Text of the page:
Fall is just around the corner! The days are getting shorter and you might find yourself wearing long sleeves at night and craving greasy, heavy, sugary comfort food. Who doesn’t start craving apple pie and pumpkin spice everything at this time of the year? Sure, it’s okay to indulge from time to time, but keep in mind that it is also peak season for all kinds of great, nutritious produce. So if you crave something healthy, hardy, warm and comforting, try some of these tips.

Go Green– and Orange to Fight Cancer

Cruciferous vegetables like ratio and proportion homework help business plan synonym write essay on my first day in school essay writing for scholarships https://bonusfamilies.com/lecture/mba-admission-essay-writing-service/21/ help on starting an essay scholarship essay writers https://healthimperatives.org/rxstore/womens-response-to-viagra/71/ see canadian viagra pharmacy homeworkhelponline biz paid essay writing herbal viagra amsterdam how to write an illustration essay watch critical thinking jokes ile kosztuje viagra dla kobiet go to site assignments on the web defining moment essay http://teacherswithoutborders.org/teach/how-do-you-write-an-introduction-for-an-essayv/21/ see thesis format lund university william and mary resume examples ma creative writing uel example of thesis by publication how to change nat type on my phone see url homework convention click article writing service review kale, brussels sprouts, broccoli, and collard greens all have been shown to block cancer causing carcinogens.

Swiss chard and spinach are also rich in vitamins and contain antioxidants and anticancer agents.


Orange foods such as sweet potatoes, butternut squash and pumpkins are also full of the antioxidant beta carotene, which may help prevent cancer. Studies also suggest that sweet potatoes can help regulate blood sugar.

Try this great recipe to get your green fix:

Brussels Sprouts With White Beans and Pecorino

A coarse grating of pecorino cheese adds a little creaminess and tang to this dish, but it’s equally delicious without it.

• 8 tablespoons extra-virgin olive oil, divided
• 2 pounds brussels sprouts, trimmed, cut in half lengthwise
• 6 garlic cloves, chopped
• 1 cup low-salt chicken broth
• 1 15-ounce can cannellini (white kidney beans), drained
• 2 tablespoons (1/4 stick) butter
• 1 cup (about 4 ounces) coarsely grated young pecorino (such as a young Pecorino Toscano)
Heat 3 tablespoons oil in heavy large skillet over high heat. When just about to smoke, add half of brussels sprouts. Cook until brown, stirring occasionally, about 5 minutes. Transfer to large bowl. Heat 3 tablespoons oil in same skillet. Add remaining brussels sprouts, reduce heat to medium-high, and cook until brown, stirring occasionally, about 5 minutes. Transfer brussels sprouts to same bowl.
Add remaining 2 tablespoons oil to skillet; increase heat to high. Add garlic; sauté until brown, stirring constantly, about 1 minute. Add broth and brussels sprouts. Cook until brussels sprouts are crisp-tender, stirring frequently, about 3 minutes. Add beans and butter; stir until butter melts and broth is reduced to glaze, about 1 minute. Season with salt and pepper. Stir in cheese.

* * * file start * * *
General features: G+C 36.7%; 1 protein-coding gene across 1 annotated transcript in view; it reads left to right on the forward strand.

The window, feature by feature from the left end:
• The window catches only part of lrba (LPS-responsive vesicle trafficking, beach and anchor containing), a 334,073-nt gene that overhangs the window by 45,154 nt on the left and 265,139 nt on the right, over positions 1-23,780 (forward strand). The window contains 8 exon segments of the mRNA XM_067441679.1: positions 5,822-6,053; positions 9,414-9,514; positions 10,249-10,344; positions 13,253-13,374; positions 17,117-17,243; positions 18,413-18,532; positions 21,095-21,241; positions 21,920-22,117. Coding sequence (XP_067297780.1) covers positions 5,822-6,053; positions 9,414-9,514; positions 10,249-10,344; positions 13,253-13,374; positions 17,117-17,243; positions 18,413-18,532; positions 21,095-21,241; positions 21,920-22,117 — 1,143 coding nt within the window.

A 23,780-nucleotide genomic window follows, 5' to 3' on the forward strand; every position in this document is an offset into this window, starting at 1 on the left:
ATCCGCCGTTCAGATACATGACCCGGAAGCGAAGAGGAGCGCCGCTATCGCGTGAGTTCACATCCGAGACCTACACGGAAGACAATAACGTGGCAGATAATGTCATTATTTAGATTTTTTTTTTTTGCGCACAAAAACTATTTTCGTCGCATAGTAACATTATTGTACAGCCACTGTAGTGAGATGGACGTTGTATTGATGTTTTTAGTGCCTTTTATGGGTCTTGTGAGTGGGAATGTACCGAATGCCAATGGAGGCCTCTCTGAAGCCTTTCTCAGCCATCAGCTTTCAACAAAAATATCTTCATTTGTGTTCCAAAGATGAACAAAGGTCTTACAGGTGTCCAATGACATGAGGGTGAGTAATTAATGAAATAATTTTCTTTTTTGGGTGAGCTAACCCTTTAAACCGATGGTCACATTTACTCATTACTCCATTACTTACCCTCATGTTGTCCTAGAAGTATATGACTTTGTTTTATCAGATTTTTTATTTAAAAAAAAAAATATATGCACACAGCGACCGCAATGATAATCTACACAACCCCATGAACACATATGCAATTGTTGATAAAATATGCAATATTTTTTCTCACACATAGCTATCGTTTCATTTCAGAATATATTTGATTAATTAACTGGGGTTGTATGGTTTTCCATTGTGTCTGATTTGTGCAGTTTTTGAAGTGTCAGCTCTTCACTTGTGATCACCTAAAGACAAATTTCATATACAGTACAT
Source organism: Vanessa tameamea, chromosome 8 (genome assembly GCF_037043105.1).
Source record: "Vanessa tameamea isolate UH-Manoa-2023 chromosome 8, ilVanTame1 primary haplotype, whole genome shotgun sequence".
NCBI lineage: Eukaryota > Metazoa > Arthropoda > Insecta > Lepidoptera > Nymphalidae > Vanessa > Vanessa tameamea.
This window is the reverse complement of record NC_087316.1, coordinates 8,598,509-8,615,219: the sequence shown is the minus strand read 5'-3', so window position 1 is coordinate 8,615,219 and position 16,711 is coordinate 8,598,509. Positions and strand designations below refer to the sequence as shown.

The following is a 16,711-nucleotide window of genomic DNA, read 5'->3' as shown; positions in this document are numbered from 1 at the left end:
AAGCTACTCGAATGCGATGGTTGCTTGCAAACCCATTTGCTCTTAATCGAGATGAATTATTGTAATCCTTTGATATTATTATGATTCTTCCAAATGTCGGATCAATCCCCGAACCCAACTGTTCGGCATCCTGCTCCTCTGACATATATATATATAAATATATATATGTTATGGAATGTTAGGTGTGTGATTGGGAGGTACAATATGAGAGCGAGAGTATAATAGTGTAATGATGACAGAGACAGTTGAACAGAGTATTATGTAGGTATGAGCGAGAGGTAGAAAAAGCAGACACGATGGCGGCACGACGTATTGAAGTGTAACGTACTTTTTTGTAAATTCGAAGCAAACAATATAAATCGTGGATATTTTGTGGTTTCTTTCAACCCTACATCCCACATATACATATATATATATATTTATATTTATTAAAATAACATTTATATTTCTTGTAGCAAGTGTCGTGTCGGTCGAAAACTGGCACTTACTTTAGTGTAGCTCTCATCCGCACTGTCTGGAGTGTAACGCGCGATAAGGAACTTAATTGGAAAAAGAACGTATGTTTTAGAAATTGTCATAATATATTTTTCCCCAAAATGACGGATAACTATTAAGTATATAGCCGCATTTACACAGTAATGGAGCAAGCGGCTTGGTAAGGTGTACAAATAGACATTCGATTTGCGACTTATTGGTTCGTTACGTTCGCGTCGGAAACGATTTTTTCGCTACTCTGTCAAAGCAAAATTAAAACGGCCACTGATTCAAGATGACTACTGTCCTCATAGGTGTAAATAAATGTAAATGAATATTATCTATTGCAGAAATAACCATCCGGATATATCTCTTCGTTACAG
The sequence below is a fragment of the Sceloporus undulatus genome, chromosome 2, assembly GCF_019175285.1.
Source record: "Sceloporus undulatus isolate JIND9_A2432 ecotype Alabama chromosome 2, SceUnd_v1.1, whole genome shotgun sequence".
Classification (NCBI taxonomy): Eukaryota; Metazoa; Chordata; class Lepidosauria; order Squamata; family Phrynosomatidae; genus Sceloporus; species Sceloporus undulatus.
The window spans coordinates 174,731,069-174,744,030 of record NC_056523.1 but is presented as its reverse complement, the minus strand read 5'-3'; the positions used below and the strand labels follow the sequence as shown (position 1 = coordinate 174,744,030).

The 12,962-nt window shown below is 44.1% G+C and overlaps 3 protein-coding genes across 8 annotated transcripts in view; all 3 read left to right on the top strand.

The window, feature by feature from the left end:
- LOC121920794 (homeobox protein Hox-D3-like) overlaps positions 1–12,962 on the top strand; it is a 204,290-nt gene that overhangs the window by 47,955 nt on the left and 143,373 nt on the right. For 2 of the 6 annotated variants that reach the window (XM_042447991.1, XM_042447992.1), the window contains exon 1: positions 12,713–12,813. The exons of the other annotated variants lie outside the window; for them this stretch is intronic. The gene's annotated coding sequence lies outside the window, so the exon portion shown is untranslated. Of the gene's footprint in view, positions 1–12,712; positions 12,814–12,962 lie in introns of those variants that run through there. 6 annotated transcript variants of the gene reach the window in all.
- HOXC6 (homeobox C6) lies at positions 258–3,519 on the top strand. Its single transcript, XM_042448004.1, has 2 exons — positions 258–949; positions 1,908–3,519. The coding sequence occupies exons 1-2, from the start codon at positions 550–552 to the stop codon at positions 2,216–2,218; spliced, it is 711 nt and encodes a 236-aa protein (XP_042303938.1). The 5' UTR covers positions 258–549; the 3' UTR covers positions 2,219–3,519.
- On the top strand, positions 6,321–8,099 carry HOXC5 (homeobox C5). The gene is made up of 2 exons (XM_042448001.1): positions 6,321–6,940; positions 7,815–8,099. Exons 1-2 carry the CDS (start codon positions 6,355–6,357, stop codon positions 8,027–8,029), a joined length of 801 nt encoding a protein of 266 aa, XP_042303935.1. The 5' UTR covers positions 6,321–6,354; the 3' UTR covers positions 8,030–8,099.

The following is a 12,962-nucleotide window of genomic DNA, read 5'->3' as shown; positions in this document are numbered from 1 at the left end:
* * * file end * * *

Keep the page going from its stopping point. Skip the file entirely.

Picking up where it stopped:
Per serving: 317 calories, 21g fat (6g saturated), 19mg cholesterol, 285mg sodium, 23g carbohydrate, 7g fiber, 13g protein

Healthy and Hardy Fall Produce

Apple season is here! Apples are full of fiber- eat them raw, spread peanut butter on them, or bake them. Buy them organic if you can, so you can eat the skin, which contains many antioxidants. Pears are also a great, sweet and juicy fall fruit. They have loads of vitamin C and fiber and are great raw or baked as well.


When it comes to hardy vegetables that will keep you full this fall, you can’t go wrong with a root vegetable stew. Rutabagas, parsnips, turnips, carrots and potatoes all make great vegetables for a nice, hardy stew. Oven roasted cauliflower is also a nice option for a side dish- or it can add nutty flavor to your casseroles.

This root vegetable recipe will leave you full and satisfied:

Red Lentil and Root Vegetable Curry


Serves 4-6

• 1 Onion

• 1 Stick Celery

• 2 Carrots

• 1 Turnip

• 1/2 Sweet potato

• 1/2 Celeriac (or potato or parsnip)

• 2 Garlic Cloves

• 1 piece Ginger (thumb sized)

• 2 heaped tblspn Curry Paste (see recipe here)

• 1 Cup/ 160g Red Lentils

• 1 Can Chopped Tomatoes

• 400ml Water (plus more if needed)

• 1 Fresh Red Chilli and Fresh Parsley/ Coriander to garnish

To prepare the veg you need to dice the onion and finely slice the celery. Chop the carrots, turnips, sweet potato all with their skin on to roughly the same size. Peel the celeriac and also chop to the same size. Peel and crush your garlic and peel and finely dice the ginger.
In a large saucepan or frying pan, heat some vegetable oil and then add all of the chopped veg including the garlic and ginger into the pan. Saute for 5 minutes, stirring frequently until softened. Then add the curry paste and continue to cook while stirring for 5 minutes. Make sure all the veggies are coated nicely in the curry paste.
Then add the lentils and canned tomatoes and water.
Turn the heat down to a low/ medium simmer, put a lid on and cook for 40 minutes. (Stir every 10 minutes or so and add more water if it looks dry.)
Once cooked, check the seasoning and add more salt or pepper to your taste.
Serve garnished with fresh coriander or parsley and a finely sliced red chilli.